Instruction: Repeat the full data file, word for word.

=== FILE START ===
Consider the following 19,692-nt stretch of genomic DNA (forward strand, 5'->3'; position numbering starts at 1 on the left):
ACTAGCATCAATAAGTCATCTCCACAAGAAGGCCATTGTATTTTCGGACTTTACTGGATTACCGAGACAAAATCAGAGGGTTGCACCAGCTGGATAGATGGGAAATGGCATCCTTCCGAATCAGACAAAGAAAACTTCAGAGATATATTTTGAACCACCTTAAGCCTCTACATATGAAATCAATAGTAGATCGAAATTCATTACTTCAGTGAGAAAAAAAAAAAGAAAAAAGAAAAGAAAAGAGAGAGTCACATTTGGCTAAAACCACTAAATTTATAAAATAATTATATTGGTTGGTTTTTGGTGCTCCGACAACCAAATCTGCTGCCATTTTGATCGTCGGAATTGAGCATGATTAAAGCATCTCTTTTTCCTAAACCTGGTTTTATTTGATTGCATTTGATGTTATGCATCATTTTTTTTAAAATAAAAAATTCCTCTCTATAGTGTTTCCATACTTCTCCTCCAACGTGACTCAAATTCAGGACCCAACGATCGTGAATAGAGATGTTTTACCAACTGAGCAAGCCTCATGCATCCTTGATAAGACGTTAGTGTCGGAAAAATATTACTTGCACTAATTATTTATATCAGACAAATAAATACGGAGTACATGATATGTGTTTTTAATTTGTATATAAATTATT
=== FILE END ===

Consider the following 19,692-nt stretch of genomic DNA (forward strand, 5'->3'; position numbering starts at 1 on the left):
ACTAGCATCAATAAGTCATCTCCACAAGAAGGCCATTGTATTTTCGGACTTTACTGGATTACCGAGACAAAATCAGAGGGTTGCACCAGCTGGATAGATGGGAAATGGCATCCTTCCGAATCAGACAAAGAAAACTTCAGAGATATATTTTGAACCACCTTAAGCCTCTACATATGAAATCAATAGTAGATCGAAATTCATTACTTCAGTGAGAAAAAAAAAAAGAAAAAAGAAAAGAAAAGAGAGAGTCACATTTGGCTAAAACCACTAAATTTATAAAATAATTATATTGGTTGGTTTTTGGTGCTCCGACAACCAAATCTGCTGCCATTTTGATCGTCGGAATTGAGCATGATTAAAGCATCTCTTTTTCCTAAACCTGGTTTTATTTGATTGCATTTGATGTTATGCATCATTTTTTTTAAAATAAAAAATTCCTCTCTATAGTGTTTCCATACTTCTCCTCCAACGTGACTCAAATTCAGGACCCAACGATCGTGAATAGAGATGTTTTACCAACTGAGCAAGCCTCATGCATCCTTGATAAGACGTTAGTGTCGGAAAAATATTACTTGCACTAATTATTTATATCAGACAAATAAATACGGAGTACATGATATGTGTTTTTAATTTGTATATAAATTATT